Dance is where my heart is, says Neha Sujhani, whose passion for the art form led her to turn into a professional ballet dancer.
A Chartered Accountant by profession, Neha gave up her well-paying job to imbibe and inculcate the graceful dance form, ballet.. A professional ballet dancer, she eventually went on to set up one of the city’s first ballet dance academies.
In a candid conversation, she took us through her journey as a professional ballet dancer and how it proved to be her passion.
“When I was part of the corporate world, life was very challenging. I would go for an early morning yoga class from 6.30 am to 8 am, freshen up and report to office, work till 7 or 8 pm, and rush for company rehearsals from 8.30 pm to 9.30 pm. This was on weekdays.
Weekends I had almost 5 to 7 hours of ballet and jazz classes. Sometimes I had to report to work on weekends, but everyone in my office, including my seniors knew I wouldn’t miss my ballet classes for anything…
“I started ballet quite late, at the age of 15.I was told it’s too late and that I can only take it up as a hobby. I was also told that there’s no career in dance. Which is why it was very important for me to be good at academics, so that no one would prevent me from attending my ballet classes.
We have to watch what we eat. not just during the show season but throughout the year. Being a ballet dancer is a choice which alters life. One of the benefits of dancing is that our body and mind urge us to make healthier choices. I have not had a pizza for the past 5 years! When I go out on social events, I prefer eating salads and soup.
“I guess one of the biggest motivations for me to clear all my CA exams was ballet.
I knew I would be asked to quit dancing if I did not do well in academics. When I attended my first class, my splits were pathetic. I used to look at everyone around me and would feel foolish trying to do something, that others could demonstrate easily.
It took time and determination. It was a painful journey to get the perfect 180-degree split. Ballet is such that, progress doesn’t come overnight. It takes years. It takes patience, determination and confidence. When family and friends find out that you are pursuing ballet they expect you to do split jumps and rise en pointe,” she adds.
When I was told, that I have been promoted to pointe work and can get my pointe shoes, I was in tears. This is every ballet dancer’s dream come true.
Reminiscing about her first experience with the ballet shoes, she says, “Since pointe shoes are not available in India, they have to be ordered from countries like the US or UK. I couldn’t wait for my pointe shoes. They took almost 2 to 3 months to arrive.
I clearly remember the day I went to try my pointe shoes on. My teacher was with me, and she told me how to wear them, which type of toe pads would be the best suited for me etc.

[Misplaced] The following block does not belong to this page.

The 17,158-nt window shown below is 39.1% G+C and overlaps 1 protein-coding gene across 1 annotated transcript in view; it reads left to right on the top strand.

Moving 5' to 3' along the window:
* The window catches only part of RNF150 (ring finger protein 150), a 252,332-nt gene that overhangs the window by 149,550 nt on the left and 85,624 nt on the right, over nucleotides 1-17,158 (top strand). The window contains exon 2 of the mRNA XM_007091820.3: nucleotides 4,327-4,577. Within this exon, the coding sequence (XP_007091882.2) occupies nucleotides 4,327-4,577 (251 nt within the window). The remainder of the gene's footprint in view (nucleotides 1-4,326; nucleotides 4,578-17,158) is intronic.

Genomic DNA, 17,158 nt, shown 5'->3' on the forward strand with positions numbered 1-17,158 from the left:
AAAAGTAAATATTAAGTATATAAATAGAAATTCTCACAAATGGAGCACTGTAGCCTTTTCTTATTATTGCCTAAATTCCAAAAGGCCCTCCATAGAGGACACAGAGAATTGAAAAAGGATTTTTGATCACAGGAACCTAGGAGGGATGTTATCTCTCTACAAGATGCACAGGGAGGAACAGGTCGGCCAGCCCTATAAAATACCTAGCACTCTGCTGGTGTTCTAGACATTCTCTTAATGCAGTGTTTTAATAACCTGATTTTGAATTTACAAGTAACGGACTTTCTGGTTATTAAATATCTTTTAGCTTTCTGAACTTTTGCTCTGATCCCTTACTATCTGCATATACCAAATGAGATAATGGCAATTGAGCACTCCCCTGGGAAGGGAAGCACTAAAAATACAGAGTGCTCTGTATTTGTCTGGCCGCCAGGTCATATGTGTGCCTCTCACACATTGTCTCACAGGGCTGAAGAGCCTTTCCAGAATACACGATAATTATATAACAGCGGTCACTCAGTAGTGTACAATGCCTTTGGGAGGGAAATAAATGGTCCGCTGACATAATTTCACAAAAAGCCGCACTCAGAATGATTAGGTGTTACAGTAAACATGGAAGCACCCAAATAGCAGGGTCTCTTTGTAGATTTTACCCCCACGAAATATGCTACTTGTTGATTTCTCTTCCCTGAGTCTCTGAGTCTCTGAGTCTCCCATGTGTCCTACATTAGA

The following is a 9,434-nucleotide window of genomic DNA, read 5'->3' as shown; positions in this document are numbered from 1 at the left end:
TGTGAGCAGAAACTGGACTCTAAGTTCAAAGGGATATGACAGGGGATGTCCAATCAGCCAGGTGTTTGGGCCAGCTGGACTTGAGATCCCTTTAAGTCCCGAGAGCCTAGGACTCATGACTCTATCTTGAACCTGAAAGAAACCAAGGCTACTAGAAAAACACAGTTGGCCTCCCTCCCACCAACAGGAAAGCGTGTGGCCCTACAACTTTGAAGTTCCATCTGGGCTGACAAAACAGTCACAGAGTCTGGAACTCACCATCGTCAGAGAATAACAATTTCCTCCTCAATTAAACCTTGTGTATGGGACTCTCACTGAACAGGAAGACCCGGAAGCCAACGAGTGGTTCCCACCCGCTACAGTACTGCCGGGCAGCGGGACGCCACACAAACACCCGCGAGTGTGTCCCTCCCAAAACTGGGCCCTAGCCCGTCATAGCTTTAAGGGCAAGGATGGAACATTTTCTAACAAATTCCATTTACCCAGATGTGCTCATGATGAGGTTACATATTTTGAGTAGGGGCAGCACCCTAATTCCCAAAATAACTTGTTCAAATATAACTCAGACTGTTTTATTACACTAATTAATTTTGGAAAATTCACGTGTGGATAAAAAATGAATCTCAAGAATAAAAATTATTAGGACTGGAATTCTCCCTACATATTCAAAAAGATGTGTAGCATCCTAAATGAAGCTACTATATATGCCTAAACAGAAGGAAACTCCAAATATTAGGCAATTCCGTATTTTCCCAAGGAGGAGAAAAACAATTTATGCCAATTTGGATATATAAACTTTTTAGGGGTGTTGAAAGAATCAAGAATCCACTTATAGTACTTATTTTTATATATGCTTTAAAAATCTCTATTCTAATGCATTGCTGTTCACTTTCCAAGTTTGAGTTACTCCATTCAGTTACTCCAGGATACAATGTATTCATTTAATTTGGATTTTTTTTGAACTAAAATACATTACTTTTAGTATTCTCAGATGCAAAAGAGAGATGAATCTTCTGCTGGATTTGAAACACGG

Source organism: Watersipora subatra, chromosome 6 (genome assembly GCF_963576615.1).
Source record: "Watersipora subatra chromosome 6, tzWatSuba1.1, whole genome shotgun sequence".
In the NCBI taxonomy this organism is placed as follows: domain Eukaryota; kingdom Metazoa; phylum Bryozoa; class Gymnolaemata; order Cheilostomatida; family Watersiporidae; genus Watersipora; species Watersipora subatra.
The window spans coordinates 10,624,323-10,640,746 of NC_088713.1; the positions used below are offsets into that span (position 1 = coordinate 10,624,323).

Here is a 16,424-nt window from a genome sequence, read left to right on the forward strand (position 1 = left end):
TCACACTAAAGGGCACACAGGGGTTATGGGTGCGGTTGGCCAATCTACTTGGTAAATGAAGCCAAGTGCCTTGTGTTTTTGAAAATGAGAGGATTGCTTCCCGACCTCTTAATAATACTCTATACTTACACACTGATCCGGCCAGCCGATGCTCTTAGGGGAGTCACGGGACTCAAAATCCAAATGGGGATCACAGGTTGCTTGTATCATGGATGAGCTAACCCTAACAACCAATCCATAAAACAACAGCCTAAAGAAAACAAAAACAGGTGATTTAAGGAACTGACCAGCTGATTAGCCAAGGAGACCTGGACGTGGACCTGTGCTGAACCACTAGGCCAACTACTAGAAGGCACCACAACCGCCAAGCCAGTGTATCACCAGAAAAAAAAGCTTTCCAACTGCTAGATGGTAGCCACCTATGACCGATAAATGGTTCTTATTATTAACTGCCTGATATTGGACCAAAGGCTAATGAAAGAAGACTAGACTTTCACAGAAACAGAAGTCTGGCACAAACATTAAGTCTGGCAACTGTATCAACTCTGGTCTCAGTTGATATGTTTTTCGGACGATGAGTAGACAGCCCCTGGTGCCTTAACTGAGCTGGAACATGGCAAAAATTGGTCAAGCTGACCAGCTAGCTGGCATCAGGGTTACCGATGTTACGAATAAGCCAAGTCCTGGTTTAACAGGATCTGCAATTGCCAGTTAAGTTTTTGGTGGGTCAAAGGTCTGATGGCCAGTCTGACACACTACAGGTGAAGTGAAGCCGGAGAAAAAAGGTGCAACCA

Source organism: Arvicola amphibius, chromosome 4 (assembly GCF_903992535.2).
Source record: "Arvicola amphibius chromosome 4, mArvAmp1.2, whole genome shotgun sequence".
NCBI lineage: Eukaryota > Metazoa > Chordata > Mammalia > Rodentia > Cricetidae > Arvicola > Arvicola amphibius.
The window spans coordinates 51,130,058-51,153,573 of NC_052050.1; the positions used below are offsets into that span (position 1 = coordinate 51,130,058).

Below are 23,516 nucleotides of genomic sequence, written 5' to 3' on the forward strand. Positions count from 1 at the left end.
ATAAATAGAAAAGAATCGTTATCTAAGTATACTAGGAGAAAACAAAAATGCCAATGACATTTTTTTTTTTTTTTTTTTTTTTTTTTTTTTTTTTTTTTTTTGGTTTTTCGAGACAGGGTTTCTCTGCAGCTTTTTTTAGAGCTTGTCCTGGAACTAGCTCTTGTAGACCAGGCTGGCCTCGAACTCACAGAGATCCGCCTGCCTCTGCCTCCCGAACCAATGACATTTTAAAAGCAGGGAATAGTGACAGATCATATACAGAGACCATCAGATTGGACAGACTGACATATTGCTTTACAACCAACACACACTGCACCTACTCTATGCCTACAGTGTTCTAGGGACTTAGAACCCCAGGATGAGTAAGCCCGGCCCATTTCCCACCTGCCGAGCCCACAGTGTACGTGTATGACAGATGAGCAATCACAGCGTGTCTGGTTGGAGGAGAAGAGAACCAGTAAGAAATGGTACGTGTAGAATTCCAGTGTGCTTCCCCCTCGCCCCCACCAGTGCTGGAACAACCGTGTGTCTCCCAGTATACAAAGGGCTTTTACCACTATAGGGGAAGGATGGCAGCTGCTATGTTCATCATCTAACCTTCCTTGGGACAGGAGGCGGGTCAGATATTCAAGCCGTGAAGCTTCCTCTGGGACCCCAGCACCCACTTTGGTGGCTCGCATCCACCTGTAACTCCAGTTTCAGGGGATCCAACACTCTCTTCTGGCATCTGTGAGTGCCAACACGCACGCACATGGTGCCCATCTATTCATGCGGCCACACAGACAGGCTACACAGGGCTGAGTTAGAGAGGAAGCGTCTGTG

“I woke up very early the day of my first pointe class. When I wore them the first time, and went en pointe, I felt more confident than I had ever felt. The world looks very different from that height. But five minutes en pointe, and I experienced pain like never before.
My calf muscles, quads, metatarsals were on fire. We just did barre work on day 1, but it was the most agonising one hour of my life. When I removed my pointe shoes I saw my toes bruised, in spite of the extra padding. But gradually my feet got used to the pain and cuts.”
Neha later went to set up one of the city’s first ballet dance academy, Les Danseuses Academy of Ballet (LDAB). However, lack of awareness and interest amidst the citizens made it an uphill task for her.
“Setting up LDAB was very difficult. When we started LDAB, people in Pune were not aware of ballet. They had an idea about what ballet is, but did not know how to differentiate a professional ballet academy from a hobby class.
Ballet is a western dance form. Hence, people are more comfortable, when a non-Indian teaches this form.
As an Indian I was asked many times why they should join my classes when non-Indians are teaching ballet in Pune. It was very difficult for us to explain to the people that the right way to be recognised in ballet is through exams and international certification.
“Without these, the global dance community does not recognise the ballet training the students may have taken.
“ We also have two boys now in our academy, although we would like more boys to take it up. Ballet has many benefits to boys. Strength building, increased stamina, agility are a few such benefits,” she adds.
“I did not injure myself during a dance performance/training, but at a yoga class once the instructor pushed me quite severely which resulted in a hamstring tear. After the injury for a year I couldn’t do much, and that was a very depressing phase for me.
There was a very funny incident which occurred during a jazz performance. Me and another girl were required to do a grand jump from the opposite wings and enter the stage. We were so lost in the performance that we did not assess the distance and placements on stage and banged our heads mid-air.
“Fortunately, it was a group performance and our fiasco was noticed only by a few people. But it was highly embarrassing for us and taught us that as a dancer we need to be aware of everyone around us,” she giggles.
“I am a student of St. Mira College and it was an honour to have my students perform on that stage. “There were loud applause at every grand jeté (split jump in the air) and cheers at the entrance of our young five-year-old ballerinas. It was a very memorable event she says, signing off.
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